We need terrain topological maps. We need to be able to determine which mesh sites a person has line of sight to if they are in third floor on the south side of a building in a particular location. We have to identify collocation sites that are neural and can provide backhaul, so we are not reliant upon comcast and have to establish long distance links spanning out from those sites.

We need nodes to automatically report bandwidth and connectivity statistics (probably into an Aether store). We need reporting for fine grained performance statistics on noise floor, signal strength, connection reliability, throughput and latency. Then we have to aggregate and expose this data on an API for applications.

The earliest network will just be nodes peered over internet. Then a physical mesh will be built out with fixed, point to point directional antennas using commodity 802.11 wifi. Then we move into specializations of commodity 802.11 hardware and eventually a full Software Defined Radio (SDR) network.

The ideal network is going to be point-to-point with directional “pencil beams”. By using multiple antennas and inducing a phase shift between the signals through each antenna, we can do active signal rejection so we are only receiving signals coming from a particular direction. Active signal rejection also enables us to triangulate node positions in physical space. We can also transmit highly directional beams that focus most of the beam power on the receiver instead of irradiating it into space.

An ideal hardware configuration, would be something like a 16x16 cm flat sheet with a 4x4 antenna array that someone can just hang out their window, place in window or put on a roof.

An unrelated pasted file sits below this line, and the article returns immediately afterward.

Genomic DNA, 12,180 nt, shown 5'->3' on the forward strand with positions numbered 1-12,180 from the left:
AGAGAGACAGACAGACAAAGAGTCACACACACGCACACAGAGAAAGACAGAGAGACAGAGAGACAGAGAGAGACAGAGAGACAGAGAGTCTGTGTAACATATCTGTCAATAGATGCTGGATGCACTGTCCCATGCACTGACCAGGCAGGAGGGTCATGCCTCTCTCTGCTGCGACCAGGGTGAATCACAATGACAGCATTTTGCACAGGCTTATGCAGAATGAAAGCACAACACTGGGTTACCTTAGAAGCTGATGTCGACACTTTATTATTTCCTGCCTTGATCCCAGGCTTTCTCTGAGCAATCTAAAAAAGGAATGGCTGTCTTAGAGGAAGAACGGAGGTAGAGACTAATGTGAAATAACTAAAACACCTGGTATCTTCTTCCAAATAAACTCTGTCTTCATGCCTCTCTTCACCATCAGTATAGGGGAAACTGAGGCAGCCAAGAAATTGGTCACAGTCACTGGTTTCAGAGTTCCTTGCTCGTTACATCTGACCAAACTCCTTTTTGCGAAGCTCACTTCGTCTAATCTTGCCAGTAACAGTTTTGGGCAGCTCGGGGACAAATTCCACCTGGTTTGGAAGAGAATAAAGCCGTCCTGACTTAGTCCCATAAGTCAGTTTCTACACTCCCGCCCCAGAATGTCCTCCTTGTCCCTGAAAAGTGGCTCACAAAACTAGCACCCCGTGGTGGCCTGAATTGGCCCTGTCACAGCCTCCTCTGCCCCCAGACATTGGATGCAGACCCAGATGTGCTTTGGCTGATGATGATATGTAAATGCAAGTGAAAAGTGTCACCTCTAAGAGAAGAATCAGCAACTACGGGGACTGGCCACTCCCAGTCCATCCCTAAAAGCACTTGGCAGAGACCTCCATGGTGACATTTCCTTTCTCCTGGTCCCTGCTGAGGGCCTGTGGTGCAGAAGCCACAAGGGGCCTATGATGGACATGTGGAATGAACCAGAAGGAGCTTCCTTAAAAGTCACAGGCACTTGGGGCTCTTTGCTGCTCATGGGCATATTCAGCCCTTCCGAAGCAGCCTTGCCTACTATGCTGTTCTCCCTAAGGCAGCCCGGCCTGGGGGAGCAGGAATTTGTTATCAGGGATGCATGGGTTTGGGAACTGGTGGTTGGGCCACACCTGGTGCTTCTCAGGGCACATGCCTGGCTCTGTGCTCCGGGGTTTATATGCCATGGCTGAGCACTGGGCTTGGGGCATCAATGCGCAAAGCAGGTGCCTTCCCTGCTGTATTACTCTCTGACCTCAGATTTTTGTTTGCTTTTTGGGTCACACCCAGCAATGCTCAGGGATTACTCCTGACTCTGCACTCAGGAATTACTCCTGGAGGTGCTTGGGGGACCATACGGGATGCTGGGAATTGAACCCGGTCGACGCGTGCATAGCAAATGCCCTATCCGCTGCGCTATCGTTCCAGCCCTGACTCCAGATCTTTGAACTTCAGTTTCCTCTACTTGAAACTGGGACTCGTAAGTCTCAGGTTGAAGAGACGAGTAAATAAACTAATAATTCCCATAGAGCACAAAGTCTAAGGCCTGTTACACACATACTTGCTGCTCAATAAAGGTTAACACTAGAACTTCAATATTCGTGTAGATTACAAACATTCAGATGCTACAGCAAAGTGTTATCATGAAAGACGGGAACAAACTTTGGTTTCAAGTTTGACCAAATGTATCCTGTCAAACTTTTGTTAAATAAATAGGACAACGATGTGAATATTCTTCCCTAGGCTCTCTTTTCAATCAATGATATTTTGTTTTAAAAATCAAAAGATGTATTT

A six antenna 2.4 Ghz phased array setup may be as simple as a few variable capacitors a transistor and a $4 arduino or it may be significantly more complicated. Hardware manufactures are reluctant to produce chipsets for the 802.11af whitespace that just opened up because of the FCC requirements. Chinese companies have released extremely powerful $15 to $35 USB Software Defined Radio (SDR) devices that are the size of a USB stick, but which can only receive. We may need custom ASICs or to partner with company building the devices.

We are also trying to standardize on UniPro bus standard for our hardware and we need an open source UniPro bus IP core. UniPro will be able to handle everything except the communication between the ADC and FPGA block.

Then there are questions about whether we should do the Quadrature Amplitude Modulation in the Analog to Digital Converter (ADC) block or whether we should just capture the signal and handle it in the FPGA block. Then there are cost questions, such as whether we can get by with an 8-bit resolution on the ADC.

Ideally we want something going up to 900 Mhz with at least 20 MHz bandwidth around the base band and at least four antenna ports, with ability to modulate phase shifts on the antennas ports and it should be single chip, then we would feed that into an FPGA. Even with an open source design, it will cost at least $120,000 to get something like this at minimum order volumes.

So the meshnet has multiple components. Meshnet will have many more teams than the coin/software side and the requirements are much more specialized. The hardware component of the meshnet effort is going to be an absolute decentralized mess, but will workout. People will have to form their own teams and manage them. The only thing we can offer is funding and guidance.